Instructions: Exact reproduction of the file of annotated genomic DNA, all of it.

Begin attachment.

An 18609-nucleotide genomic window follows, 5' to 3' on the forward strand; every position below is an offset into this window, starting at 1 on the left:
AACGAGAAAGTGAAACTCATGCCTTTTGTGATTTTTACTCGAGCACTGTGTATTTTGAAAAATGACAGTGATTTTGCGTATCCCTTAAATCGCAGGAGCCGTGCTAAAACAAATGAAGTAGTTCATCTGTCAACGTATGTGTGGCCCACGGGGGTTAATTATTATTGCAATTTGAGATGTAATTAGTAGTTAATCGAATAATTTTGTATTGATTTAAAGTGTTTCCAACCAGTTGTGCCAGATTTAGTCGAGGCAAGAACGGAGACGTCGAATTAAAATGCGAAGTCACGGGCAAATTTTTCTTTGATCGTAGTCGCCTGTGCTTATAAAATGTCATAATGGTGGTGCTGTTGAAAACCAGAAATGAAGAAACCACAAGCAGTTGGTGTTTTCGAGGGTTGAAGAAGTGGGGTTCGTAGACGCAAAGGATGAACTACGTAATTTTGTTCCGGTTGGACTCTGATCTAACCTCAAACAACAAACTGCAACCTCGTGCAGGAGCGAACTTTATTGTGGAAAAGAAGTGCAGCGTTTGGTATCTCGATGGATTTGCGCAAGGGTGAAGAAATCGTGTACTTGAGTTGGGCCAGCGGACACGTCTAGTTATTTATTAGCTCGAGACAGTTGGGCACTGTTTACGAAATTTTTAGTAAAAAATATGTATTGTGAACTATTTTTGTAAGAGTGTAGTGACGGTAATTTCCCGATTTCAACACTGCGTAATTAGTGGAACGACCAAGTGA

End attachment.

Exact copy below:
An 18609-nucleotide genomic window follows, 5' to 3' on the forward strand; every position below is an offset into this window, starting at 1 on the left:
AACGAGAAAGTGAAACTCATGCCTTTTGTGATTTTTACTCGAGCACTGTGTATTTTGAAAAATGACAGTGATTTTGCGTATCCCTTAAATCGCAGGAGCCGTGCTAAAACAAATGAAGTAGTTCATCTGTCAACGTATGTGTGGCCCACGGGGGTTAATTATTATTGCAATTTGAGATGTAATTAGTAGTTAATCGAATAATTTTGTATTGATTTAAAGTGTTTCCAACCAGTTGTGCCAGATTTAGTCGAGGCAAGAACGGAGACGTCGAATTAAAATGCGAAGTCACGGGCAAATTTTTCTTTGATCGTAGTCGCCTGTGCTTATAAAATGTCATAATGGTGGTGCTGTTGAAAACCAGAAATGAAGAAACCACAAGCAGTTGGTGTTTTCGAGGGTTGAAGAAGTGGGGTTCGTAGACGCAAAGGATGAACTACGTAATTTTGTTCCGGTTGGACTCTGATCTAACCTCAAACAACAAACTGCAACCTCGTGCAGGAGCGAACTTTATTGTGGAAAAGAAGTGCAGCGTTTGGTATCTCGATGGATTTGCGCAAGGGTGAAGAAATCGTGTACTTGAGTTGGGCCAGCGGACACGTCTAGTTATTTATTAGCTCGAGACAGTTGGGCACTGTTTACGAAATTTTTAGTAAAAAATATGTATTGTGAACTATTTTTGTAAGAGTGTAGTGACGGTAATTTCCCGATTTCAACACTGCGTAATTAGTGGAACGACCAAGTGA